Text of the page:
Judge Diane Wild can't whack her gavel fast enough to sufficiently condemn this DVD!
Her uptown life gets turned inside out!
This! Is an example! Of a movie! That is partly doomed! By inappropriate marketing! The number of exclamation marks on the DVD case made me dizzy even before I realized that Raising Helen is not the madcap romantic comedy those exclamation points want it to be. Far from being "a hit romantic comedy from the director of The Princess Diaries and Pretty Woman!" and "a laugh-filled treat you're sure to fall in love with!," Raising Helen did less-than-stellar at the box office and tilted more towards melodrama than romantic comedy…with the odd bit of romance and comedy thrown in, just to make the marketing people happy. But even they couldn't possibly be satisfied with this sentimental movie that's devoid of real feeling.
Facts of the Case
Helen Harris (Kate Hudson, Almost Famous) is a rising star at a successful New York modeling agency, on the fast track to becoming a powerful agent herself. When her older sister and brother-in-law die in a car accident, free-spirit Helen and supermom middle sis Jenny (Joan Cusack, In and Out) are both stunned to learn that Helen has been named the guardian of their three surviving children.
By taking in 15-year old Audrey, 10-year-old Henry, and 5-year-old Sarah, Helen is forced to give up her job, her Manhattan apartment, and her life. But she does acquire a character-filled apartment in Queens, a steady job at a used car lot, and a tepid flirtation with a Lutheran pastor (John Corbett, My Big Fat Greek Wedding), who is also the principal of the kids' school. Since Jenny is standing in the wings ready to take over, Helen is tempted to trade her new life for the old one…except those kids and Pastor Dan are so gosh-darned loveable.
I'm a sucker for a romantic comedy, even a bad romantic comedy. It's a fondness I can't reconcile with any feminist leanings I might have, so I've learned to embrace it as a guilty pleasure. But I object to the label "romantic comedy" slapped onto a movie that has so little of either element in order to sucker people like me into watching. And it's not just that the romantic bits aren't very tender, or the comedic bits aren't very funny. Raising Helen is a commitment-shy movie that's not brave enough to be dramatic or comedic or romantic; it veers away from any of those choices until it's left with nothing.
The basic plot is that a flighty woman is forced to become responsible for three children after her beloved sister's death, and the script relishes every sappy moment. It should be to its credit that the movie doesn't use death as a gimmick to move on to the wacky set-up of having Aunt Helen in over her head as substitute mom. But there are no true emotional responses here, either. The script forgets the characters' grief when convenient and brings it up again when the moment calls for some tears.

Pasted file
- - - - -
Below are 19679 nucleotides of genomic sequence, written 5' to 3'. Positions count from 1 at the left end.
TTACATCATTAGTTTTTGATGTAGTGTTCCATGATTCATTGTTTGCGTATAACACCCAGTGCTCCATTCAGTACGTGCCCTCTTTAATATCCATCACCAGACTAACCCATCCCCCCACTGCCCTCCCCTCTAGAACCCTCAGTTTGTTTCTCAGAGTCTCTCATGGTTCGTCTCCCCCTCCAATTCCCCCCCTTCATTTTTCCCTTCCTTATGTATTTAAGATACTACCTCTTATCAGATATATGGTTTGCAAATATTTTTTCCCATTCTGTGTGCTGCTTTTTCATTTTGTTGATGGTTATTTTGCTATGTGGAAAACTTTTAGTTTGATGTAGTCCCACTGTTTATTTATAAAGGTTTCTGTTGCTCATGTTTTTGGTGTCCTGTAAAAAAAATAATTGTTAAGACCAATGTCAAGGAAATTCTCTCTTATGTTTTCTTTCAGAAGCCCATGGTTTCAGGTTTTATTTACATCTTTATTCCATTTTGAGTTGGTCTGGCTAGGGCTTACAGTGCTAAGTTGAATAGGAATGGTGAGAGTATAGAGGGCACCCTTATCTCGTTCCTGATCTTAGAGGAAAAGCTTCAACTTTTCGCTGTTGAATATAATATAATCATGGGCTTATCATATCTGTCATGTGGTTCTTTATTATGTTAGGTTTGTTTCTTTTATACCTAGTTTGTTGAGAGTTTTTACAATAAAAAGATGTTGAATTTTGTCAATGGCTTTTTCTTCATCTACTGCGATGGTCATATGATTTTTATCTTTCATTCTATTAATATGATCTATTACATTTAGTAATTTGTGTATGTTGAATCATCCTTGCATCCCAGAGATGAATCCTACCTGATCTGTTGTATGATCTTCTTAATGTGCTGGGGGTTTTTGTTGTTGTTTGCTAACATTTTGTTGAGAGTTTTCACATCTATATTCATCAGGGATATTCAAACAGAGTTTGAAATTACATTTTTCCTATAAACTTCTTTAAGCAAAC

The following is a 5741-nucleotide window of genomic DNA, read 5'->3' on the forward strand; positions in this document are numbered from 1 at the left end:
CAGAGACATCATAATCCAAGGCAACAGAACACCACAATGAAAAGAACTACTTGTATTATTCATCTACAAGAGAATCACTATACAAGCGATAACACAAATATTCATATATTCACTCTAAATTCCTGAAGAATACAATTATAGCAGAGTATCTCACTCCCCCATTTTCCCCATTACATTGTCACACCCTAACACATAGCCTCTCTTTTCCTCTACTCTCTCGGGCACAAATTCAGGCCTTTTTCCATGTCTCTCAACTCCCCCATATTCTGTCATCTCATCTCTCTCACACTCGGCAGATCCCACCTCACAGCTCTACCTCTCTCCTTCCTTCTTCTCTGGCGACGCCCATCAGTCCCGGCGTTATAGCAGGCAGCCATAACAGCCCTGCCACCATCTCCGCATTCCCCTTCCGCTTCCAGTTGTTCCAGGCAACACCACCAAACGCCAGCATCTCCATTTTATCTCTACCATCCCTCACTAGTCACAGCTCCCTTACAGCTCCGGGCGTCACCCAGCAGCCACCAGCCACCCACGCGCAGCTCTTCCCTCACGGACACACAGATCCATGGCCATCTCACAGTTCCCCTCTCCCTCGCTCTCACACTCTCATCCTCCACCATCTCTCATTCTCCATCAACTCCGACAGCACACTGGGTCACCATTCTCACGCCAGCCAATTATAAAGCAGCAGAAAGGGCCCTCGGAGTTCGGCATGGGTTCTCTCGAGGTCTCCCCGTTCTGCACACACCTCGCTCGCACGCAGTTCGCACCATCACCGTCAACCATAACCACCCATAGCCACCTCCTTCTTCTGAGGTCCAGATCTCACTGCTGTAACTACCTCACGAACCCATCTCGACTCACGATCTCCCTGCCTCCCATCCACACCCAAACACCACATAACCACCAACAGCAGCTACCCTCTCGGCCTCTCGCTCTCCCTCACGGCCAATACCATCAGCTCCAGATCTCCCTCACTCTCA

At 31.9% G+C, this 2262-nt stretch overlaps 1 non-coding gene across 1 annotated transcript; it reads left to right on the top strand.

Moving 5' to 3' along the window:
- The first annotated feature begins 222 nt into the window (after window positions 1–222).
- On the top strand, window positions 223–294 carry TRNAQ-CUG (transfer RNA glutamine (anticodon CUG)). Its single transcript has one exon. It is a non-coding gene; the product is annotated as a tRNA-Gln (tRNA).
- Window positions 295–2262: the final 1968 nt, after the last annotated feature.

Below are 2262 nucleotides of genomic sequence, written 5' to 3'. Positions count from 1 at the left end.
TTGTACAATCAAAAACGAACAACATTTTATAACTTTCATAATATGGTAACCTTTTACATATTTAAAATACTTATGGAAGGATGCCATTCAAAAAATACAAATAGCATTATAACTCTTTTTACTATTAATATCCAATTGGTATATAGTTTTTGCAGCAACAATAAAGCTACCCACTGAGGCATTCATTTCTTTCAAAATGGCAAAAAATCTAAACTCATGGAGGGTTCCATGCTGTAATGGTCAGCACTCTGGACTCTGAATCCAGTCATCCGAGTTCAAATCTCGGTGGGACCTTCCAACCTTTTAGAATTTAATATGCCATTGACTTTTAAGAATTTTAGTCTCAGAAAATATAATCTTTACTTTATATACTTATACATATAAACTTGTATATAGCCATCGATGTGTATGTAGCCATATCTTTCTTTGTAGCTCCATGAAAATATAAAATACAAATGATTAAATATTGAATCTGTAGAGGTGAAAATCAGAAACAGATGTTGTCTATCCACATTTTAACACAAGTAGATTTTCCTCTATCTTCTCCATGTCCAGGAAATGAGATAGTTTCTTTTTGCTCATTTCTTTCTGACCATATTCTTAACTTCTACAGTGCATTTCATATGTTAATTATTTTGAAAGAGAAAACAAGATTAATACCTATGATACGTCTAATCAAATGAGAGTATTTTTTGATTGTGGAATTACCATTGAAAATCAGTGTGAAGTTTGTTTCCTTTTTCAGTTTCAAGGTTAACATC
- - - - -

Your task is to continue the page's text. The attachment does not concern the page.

Add Garry Marshall, Kate Hudson, and John Corbett, and Raising Helen is forced into the romantic comedy box. But Hudson's shrieks and pratfalls aren't enough to count as comedy, and the romance could be lifted out of the script without leaving much of a void.
Corbett is usually a wonderful object of affection, from Northern Exposure to Sex and the City, but even he can't get away with lines like "I'm a sexy man of God and I know it," especially when his delivery seems more embarrassed than ironic. His wardrobe leaves something to be desired, too—maybe it's just me, but a clerical collar is not a sexy fashion accessory. He plays the nice guy well, but the crowded script leaves no room for his relationship with Helen to develop.
The script squeezes in far more characters and issues than it can explore, so talented Hector Elizondo and Helen Mirren are relegated to roles only slightly more substantial than famous-for-being-famous Paris Hilton's cameo. Please, please, Hollywood—stop giving this girl screen time before she believes she's an actress. Oh. Too late. More effective is Amber Valleta's brief appearance as a sympathetic model who lets a kindergarten class play with her makeup, with disastrous results.